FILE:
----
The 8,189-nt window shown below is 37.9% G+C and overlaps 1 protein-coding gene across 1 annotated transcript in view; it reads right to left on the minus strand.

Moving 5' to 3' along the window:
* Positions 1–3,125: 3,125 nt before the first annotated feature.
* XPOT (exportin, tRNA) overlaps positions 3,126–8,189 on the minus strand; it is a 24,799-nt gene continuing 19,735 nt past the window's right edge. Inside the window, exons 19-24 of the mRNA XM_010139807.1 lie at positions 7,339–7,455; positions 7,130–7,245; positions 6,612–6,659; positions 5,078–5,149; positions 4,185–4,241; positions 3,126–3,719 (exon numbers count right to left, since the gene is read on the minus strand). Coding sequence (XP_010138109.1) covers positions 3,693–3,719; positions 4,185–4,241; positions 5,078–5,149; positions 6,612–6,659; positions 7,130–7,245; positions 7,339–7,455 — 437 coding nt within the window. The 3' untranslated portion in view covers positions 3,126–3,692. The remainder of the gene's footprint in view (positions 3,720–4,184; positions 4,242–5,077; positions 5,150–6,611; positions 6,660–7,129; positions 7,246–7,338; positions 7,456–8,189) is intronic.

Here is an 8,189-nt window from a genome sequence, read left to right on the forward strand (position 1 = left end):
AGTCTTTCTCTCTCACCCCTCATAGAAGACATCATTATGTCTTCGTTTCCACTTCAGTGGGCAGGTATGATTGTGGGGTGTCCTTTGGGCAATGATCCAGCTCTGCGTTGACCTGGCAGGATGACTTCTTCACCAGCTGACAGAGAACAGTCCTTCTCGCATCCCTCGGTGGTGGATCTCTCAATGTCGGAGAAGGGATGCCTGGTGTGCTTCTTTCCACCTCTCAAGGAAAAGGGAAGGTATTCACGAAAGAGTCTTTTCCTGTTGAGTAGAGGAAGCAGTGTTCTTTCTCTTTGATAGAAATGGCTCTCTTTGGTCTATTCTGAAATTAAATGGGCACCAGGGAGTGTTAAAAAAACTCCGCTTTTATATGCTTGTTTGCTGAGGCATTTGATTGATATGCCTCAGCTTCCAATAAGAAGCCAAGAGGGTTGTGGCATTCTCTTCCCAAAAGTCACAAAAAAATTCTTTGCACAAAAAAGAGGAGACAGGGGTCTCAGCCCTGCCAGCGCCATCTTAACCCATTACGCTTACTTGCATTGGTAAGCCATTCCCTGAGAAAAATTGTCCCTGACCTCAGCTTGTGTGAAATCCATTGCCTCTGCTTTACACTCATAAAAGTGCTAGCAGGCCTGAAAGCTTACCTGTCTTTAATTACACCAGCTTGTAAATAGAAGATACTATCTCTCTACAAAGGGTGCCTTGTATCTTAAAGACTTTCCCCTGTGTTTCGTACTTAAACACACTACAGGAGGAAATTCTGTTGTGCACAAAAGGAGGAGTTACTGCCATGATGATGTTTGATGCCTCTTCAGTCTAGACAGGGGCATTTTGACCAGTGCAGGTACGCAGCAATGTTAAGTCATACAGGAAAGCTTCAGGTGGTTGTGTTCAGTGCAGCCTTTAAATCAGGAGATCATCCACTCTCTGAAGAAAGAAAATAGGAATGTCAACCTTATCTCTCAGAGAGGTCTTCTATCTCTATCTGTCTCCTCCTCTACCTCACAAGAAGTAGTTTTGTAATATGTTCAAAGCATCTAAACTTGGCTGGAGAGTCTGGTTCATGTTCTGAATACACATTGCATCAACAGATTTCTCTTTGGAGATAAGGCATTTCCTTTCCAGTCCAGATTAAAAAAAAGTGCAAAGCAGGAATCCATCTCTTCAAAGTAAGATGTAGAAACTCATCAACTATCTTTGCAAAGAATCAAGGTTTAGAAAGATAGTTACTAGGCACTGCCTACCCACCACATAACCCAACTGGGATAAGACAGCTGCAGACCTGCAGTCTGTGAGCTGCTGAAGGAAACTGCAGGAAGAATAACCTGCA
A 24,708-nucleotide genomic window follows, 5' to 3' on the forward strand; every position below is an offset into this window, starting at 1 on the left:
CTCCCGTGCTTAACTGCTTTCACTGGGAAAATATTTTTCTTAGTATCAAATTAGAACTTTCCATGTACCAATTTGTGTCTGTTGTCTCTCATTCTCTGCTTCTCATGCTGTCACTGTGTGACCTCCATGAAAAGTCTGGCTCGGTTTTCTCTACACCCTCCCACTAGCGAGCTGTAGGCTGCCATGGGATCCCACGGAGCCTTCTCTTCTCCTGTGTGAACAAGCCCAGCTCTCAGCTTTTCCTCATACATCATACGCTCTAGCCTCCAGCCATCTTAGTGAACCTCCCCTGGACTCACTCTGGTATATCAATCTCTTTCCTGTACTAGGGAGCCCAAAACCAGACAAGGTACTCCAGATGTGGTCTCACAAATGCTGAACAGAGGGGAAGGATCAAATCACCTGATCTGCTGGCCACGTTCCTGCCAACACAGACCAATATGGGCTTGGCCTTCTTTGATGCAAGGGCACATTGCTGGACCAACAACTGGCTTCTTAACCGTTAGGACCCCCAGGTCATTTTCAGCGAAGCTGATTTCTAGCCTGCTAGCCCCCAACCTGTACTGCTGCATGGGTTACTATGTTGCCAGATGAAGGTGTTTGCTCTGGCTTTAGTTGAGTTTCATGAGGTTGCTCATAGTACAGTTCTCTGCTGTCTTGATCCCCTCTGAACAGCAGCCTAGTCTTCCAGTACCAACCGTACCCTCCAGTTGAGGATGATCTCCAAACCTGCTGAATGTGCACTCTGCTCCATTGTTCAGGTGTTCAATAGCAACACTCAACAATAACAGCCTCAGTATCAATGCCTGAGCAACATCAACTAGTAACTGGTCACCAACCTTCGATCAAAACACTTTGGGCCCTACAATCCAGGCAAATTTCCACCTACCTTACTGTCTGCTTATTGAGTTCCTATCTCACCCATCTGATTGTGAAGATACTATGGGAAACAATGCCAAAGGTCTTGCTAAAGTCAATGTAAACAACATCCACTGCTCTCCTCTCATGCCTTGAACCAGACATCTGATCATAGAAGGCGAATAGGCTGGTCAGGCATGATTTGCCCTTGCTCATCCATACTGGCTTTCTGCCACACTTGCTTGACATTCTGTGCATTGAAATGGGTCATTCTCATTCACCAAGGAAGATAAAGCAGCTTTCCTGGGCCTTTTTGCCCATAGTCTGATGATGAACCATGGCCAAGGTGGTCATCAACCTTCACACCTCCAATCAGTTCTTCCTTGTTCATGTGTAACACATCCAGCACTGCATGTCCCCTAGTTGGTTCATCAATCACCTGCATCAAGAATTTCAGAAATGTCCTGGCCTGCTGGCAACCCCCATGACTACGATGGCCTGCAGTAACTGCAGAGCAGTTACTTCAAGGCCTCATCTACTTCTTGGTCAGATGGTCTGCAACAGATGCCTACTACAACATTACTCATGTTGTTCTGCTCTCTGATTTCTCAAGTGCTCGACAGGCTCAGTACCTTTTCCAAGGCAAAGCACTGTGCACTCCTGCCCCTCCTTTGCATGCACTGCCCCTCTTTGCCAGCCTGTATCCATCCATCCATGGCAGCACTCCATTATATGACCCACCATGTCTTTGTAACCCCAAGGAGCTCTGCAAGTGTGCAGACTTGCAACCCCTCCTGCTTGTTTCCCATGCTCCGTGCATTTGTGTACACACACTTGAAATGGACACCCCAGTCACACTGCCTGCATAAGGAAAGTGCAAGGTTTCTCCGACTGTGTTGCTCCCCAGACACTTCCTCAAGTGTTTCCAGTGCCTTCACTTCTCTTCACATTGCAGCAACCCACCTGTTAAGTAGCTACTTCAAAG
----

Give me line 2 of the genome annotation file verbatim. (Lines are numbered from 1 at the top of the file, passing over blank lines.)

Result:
Moving 5' to 3' along the window: